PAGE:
Daily Management Review

Green Alternatives To Shake The Foundations Of Conventional Power Sector


12/30/2015


Solar power and cheaper batteries have pushed the conventional electricity market to take a back seat.



There has been a natural monopoly between the suppliers which enjoyed for a long time. However, the launch of “budget batteries” along with “cheaper solar power” has opened up a “growing number of consumers”, whereby the “old-fashioned electricity networks” will mostly take a back seat in the year of 2016.
 
The prices of solar panels came plummeting down, while the battery manufacturers are trying to bring down the cost in the near future through “new technologies”, whereby hiking up production. According Tesla, the company can bring down the cost of its own batteries by “more than a third a bigger, better factory”. The said feat can be achieved as “costs dropped by 14 percent on average every year between 2007 and 2014: broker CLSA reckons they will tumble by a further 70 percent over the next five years”.
 
The costumers may be tempted to leave the grid once they know that they themselves will be able to “generate, store and manage their own power”. In fact, in the developing economic regions wherein “electricity has yet to arrive” there may not be any need of “power networks”.
 
According to Reuters’ information over one fifth of “India’s population does not have access to electricity”. Instead of keeping the people waiting, the Indian Prime Minister, Narendra Modi, has began “a 30 percent subsidy” on solar power, whereby to “encourage homeowners” in becoming self sufficient.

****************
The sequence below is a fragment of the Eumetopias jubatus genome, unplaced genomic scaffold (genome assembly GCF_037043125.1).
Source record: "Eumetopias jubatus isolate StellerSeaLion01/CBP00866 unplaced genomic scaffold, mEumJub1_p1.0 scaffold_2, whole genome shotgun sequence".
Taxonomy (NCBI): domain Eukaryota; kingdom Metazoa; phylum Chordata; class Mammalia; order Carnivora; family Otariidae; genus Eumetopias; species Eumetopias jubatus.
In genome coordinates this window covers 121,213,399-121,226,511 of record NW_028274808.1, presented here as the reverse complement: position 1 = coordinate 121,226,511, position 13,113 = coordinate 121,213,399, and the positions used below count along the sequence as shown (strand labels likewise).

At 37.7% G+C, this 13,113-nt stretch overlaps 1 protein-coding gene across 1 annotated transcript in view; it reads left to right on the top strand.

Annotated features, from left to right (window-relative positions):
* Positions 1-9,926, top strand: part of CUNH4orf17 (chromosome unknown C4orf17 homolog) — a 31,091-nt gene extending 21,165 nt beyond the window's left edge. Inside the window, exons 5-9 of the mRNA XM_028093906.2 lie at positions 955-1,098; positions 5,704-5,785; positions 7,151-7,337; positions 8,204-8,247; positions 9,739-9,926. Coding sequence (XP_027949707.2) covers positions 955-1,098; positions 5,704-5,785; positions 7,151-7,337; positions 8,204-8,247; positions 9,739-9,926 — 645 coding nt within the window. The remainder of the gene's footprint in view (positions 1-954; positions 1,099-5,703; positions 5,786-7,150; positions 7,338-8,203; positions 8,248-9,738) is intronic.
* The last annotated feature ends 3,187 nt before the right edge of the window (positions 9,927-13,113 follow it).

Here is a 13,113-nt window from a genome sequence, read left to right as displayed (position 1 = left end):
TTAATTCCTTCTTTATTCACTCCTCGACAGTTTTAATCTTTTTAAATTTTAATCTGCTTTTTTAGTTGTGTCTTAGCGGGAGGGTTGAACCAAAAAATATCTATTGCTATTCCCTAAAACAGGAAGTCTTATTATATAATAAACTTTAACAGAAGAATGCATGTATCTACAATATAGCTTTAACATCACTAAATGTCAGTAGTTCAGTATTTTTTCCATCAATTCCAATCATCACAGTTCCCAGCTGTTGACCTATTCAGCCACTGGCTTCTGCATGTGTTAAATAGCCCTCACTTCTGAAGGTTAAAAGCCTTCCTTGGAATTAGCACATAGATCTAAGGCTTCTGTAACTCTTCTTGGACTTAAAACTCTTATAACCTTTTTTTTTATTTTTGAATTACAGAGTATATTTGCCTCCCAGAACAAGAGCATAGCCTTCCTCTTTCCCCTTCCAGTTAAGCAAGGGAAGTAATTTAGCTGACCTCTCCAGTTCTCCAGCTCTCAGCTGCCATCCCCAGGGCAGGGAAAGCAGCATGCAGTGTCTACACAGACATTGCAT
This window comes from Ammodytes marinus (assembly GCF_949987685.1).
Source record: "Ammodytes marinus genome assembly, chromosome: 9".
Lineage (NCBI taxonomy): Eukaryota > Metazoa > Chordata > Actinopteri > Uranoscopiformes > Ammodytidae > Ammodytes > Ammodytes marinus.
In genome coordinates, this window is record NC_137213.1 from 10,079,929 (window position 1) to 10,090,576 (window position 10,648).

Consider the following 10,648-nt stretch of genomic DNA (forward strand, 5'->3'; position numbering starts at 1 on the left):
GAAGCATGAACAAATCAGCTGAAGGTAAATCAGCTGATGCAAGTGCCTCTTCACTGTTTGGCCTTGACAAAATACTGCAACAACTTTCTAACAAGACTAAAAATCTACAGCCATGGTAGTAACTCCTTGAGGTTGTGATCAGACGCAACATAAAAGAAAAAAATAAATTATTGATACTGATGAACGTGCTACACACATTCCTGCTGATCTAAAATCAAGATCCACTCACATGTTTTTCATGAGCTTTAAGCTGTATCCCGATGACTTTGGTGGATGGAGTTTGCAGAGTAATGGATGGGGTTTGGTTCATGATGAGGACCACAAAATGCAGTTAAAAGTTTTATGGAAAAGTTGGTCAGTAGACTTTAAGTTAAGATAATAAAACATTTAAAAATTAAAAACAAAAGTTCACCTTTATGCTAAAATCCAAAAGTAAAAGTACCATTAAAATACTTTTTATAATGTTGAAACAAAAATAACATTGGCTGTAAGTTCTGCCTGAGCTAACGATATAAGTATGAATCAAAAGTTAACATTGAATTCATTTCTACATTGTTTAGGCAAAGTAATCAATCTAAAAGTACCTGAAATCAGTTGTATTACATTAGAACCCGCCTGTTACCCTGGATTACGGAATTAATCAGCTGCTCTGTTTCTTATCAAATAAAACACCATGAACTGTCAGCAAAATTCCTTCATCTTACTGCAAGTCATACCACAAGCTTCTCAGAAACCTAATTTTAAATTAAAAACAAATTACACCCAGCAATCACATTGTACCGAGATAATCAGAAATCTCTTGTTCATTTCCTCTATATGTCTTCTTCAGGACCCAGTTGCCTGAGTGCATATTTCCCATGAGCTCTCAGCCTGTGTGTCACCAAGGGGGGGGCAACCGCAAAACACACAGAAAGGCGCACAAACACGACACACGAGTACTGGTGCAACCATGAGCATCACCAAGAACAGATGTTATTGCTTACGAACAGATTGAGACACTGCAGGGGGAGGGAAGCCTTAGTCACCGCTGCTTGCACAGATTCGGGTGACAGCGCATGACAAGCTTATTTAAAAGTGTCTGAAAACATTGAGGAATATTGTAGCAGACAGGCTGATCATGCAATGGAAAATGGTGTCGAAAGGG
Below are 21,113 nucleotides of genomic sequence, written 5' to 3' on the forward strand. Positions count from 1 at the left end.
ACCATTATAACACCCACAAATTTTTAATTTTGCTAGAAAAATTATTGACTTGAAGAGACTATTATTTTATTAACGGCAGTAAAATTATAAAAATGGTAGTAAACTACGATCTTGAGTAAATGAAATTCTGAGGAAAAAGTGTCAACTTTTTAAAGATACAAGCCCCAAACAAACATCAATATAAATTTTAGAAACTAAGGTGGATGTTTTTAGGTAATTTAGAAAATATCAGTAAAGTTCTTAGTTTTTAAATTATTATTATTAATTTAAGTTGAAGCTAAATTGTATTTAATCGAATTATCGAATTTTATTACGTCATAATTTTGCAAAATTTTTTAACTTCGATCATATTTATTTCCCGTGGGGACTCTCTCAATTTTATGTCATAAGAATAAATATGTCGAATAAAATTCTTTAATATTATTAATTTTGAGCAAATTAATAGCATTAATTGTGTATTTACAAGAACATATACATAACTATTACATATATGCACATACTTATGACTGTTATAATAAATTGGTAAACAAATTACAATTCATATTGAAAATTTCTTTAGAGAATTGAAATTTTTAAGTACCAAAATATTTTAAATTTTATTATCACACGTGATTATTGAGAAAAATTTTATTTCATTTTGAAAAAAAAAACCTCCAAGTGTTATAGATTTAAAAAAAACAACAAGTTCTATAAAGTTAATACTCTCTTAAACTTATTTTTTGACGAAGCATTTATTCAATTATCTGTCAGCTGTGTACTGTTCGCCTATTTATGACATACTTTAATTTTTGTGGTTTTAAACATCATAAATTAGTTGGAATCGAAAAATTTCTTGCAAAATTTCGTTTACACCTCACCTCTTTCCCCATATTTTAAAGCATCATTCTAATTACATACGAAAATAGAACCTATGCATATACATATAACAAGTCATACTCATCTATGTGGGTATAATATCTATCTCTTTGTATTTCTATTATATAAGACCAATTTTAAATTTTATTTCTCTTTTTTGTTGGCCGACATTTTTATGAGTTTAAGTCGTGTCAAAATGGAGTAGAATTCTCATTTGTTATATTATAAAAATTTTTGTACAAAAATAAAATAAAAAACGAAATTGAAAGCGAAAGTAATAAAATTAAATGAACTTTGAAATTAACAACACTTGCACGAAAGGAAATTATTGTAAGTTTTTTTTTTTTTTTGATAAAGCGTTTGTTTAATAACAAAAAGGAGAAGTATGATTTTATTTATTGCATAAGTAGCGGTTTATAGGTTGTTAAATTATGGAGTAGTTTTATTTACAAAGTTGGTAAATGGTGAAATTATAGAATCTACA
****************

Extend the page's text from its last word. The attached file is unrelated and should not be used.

In the words of Katrina Hamlin from Reuters:
“Energy companies’ initial responses to this potentially existential crisis have ranged from denial to defensiveness. Doing nothing is not a great option; but actively resisting the shift is worse. In Australia, industry lobbyists initially tried to fight special subsidies for renewable energy and raise fees for homes with solar panels. Though such bullying tactics will burn solar home-owners in the short term, it only encourages them to seek ways to harvest and hoard their own energy”.
 
On the other hand, some of the “power companies” in the energy sector have leaning towards change. Origin Energy along with “Australian utilities AGL Energy” are selling “sell solar panel and battery sets” to their customers.
 
This new trend can put the “conventional electricity” market at risk by reducing their demand; however, the customers need to stay connected “to the grid” so that they can “sell their extra volts back to the utilities”. Therefore, there is an assurance that the “grid will survive” only will go through an exchange the way energy will traded “between large and small producers and consumers”. Reuters suggests others could take the changing trend’s example and “take action” now. 





References:
http://blogs.reuters.com/
 







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